[The predictive value of admission hyperglycemia in hospital and long-term mortality of diabetics versus non-diabetics with acute coronary syndrome].Zhonghua Nei Ke Za Zhi. 2013 Jul; 52(7):570-3.ZN
To evaluate whether the predictive value of admission hyperglycemia for mortality differs between diabetics and non-diabetics with acute coronary syndrome (ACS).
A total of 1534 consecutive patients admitted with ACS to Central Control Unit of Beijing Friendship Hospital were analyzed. Among these patients, 1332 patients who had a venous plasma glucose record at admission were retrospectively enrolled and were stratified according to admission glucose levels with or without diabetes. The primary end point was in-hospital and 2-year all-cause mortality.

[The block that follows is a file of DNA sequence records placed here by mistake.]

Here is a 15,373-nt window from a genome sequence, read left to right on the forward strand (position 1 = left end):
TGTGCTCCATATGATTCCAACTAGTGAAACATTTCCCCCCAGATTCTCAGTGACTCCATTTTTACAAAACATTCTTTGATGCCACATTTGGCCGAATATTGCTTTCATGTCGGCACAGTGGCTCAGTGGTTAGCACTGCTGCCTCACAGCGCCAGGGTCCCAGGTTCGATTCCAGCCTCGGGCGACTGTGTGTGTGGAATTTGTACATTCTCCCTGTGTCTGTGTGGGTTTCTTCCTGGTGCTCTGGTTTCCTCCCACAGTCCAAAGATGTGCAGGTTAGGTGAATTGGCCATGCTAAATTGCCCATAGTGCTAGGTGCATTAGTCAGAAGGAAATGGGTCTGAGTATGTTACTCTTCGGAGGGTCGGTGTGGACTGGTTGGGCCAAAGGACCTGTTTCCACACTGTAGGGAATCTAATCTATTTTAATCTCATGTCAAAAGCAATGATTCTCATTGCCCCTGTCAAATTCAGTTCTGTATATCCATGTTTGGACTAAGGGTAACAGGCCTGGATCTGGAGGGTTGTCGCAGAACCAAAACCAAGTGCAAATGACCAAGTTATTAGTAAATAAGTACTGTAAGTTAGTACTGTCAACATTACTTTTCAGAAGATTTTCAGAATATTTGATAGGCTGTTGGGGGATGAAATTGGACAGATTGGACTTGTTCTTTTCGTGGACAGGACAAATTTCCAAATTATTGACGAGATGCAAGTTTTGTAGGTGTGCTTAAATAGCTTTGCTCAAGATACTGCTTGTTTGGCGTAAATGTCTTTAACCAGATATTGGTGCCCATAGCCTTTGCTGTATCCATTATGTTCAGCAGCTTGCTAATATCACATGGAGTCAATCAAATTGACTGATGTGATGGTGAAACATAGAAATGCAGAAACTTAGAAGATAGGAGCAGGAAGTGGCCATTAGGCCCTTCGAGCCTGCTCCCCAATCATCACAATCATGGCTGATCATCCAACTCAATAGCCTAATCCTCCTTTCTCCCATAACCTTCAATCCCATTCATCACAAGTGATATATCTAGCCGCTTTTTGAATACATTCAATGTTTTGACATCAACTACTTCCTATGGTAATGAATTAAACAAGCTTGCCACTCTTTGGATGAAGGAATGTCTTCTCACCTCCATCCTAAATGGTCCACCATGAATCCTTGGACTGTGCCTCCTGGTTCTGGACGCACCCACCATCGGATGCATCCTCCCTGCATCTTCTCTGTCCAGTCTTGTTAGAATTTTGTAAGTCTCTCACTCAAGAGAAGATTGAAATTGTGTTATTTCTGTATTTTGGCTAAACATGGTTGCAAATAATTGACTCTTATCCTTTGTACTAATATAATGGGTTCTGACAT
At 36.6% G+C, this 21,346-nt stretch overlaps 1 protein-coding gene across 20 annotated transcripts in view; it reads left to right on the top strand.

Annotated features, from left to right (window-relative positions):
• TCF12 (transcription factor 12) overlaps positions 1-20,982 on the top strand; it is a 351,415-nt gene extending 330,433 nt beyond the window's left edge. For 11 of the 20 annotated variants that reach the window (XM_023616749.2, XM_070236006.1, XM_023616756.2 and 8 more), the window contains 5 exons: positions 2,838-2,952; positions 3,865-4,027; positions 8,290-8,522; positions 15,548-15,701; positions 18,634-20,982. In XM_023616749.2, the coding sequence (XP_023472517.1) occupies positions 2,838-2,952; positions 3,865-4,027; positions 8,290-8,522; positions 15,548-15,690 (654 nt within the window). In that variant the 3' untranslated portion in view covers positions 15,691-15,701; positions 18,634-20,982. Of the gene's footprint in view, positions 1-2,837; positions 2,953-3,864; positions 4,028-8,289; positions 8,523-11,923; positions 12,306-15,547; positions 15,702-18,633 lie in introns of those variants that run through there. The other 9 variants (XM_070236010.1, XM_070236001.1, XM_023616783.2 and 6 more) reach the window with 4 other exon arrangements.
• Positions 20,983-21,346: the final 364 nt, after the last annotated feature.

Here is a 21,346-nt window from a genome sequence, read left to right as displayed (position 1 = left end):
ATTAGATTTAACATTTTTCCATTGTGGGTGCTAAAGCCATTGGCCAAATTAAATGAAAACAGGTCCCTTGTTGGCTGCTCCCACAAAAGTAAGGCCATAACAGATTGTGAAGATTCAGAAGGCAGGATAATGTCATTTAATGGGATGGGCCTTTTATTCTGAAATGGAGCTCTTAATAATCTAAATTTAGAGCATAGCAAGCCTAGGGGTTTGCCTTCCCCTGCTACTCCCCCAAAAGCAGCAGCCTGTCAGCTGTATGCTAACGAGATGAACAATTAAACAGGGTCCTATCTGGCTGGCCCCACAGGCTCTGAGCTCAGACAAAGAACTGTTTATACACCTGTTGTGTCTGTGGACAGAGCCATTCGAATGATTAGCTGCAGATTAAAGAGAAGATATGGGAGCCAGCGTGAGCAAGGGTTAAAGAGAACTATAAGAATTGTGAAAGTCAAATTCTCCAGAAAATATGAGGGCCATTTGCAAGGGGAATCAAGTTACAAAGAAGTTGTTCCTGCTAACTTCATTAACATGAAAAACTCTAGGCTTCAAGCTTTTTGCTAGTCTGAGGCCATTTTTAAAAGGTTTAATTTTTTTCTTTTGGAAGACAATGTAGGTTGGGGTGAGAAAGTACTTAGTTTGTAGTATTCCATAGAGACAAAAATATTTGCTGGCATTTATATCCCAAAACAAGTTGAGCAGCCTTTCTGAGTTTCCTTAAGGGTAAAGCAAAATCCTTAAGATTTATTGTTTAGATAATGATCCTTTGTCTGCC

In patients without a history of diabetes, 649 patients had glucose level ≤ 7.8 mmol/L(group A), 204 patients with 7.8-11.0 mmol/L (group B) and 142 patients > 11.0 mmol/L (group C). Of those with diabetes, 124 patients were in group A, 142 in group B and 126 in group C. By Cox regression analysis, admission hyperglycemia (group B, HR 1.48, P = 0.05; group C, HR 2.78, P < 0.001) was an independent predictor of long-term all-cause mortality in patients without diabetes. In patients with diabetes, blood glucose > 11.0 mmol/L (group C, HR 2.68, P < 0.001) also independently predicted long-term all-cause mortality.
Compared with the diabetic patients, elevation of blood glucose at admission is common in ACS patients without definite history of diabetes. Admission hyperglycemia should be considered as a risk factor strongly correlated with in-hospital and 2-year all-cause mortality in patients with ACS.